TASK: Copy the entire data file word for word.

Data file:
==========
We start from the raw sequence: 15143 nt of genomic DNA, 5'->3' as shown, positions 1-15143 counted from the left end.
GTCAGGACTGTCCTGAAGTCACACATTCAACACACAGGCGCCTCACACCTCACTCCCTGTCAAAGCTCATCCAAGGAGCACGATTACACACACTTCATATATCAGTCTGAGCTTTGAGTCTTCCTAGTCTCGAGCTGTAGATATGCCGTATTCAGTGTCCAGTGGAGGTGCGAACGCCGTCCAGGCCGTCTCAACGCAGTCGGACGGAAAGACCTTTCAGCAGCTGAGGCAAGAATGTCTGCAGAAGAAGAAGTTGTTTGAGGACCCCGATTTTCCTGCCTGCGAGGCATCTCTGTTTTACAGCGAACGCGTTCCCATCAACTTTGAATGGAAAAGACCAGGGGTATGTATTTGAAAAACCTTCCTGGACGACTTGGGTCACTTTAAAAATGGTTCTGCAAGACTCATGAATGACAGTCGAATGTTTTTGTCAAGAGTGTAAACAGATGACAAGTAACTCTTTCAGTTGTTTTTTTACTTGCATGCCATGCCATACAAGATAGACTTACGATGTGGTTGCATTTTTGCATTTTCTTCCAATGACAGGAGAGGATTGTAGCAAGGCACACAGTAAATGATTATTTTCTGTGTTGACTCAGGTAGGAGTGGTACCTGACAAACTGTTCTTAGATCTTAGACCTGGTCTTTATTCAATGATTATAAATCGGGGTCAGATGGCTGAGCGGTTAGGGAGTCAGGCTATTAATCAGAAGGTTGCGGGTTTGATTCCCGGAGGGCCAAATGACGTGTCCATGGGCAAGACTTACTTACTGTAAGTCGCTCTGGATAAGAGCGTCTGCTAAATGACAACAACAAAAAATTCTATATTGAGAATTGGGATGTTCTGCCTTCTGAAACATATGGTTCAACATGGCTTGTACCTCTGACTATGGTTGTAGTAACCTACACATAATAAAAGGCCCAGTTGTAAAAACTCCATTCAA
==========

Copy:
We start from the raw sequence: 15143 nt of genomic DNA, 5'->3' as shown, positions 1-15143 counted from the left end.
GTCAGGACTGTCCTGAAGTCACACATTCAACACACAGGCGCCTCACACCTCACTCCCTGTCAAAGCTCATCCAAGGAGCACGATTACACACACTTCATATATCAGTCTGAGCTTTGAGTCTTCCTAGTCTCGAGCTGTAGATATGCCGTATTCAGTGTCCAGTGGAGGTGCGAACGCCGTCCAGGCCGTCTCAACGCAGTCGGACGGAAAGACCTTTCAGCAGCTGAGGCAAGAATGTCTGCAGAAGAAGAAGTTGTTTGAGGACCCCGATTTTCCTGCCTGCGAGGCATCTCTGTTTTACAGCGAACGCGTTCCCATCAACTTTGAATGGAAAAGACCAGGGGTATGTATTTGAAAAACCTTCCTGGACGACTTGGGTCACTTTAAAAATGGTTCTGCAAGACTCATGAATGACAGTCGAATGTTTTTGTCAAGAGTGTAAACAGATGACAAGTAACTCTTTCAGTTGTTTTTTTACTTGCATGCCATGCCATACAAGATAGACTTACGATGTGGTTGCATTTTTGCATTTTCTTCCAATGACAGGAGAGGATTGTAGCAAGGCACACAGTAAATGATTATTTTCTGTGTTGACTCAGGTAGGAGTGGTACCTGACAAACTGTTCTTAGATCTTAGACCTGGTCTTTATTCAATGATTATAAATCGGGGTCAGATGGCTGAGCGGTTAGGGAGTCAGGCTATTAATCAGAAGGTTGCGGGTTTGATTCCCGGAGGGCCAAATGACGTGTCCATGGGCAAGACTTACTTACTGTAAGTCGCTCTGGATAAGAGCGTCTGCTAAATGACAACAACAAAAAATTCTATATTGAGAATTGGGATGTTCTGCCTTCTGAAACATATGGTTCAACATGGCTTGTACCTCTGACTATGGTTGTAGTAACCTACACATAATAAAAGGCCCAGTTGTAAAAACTCCATTCAA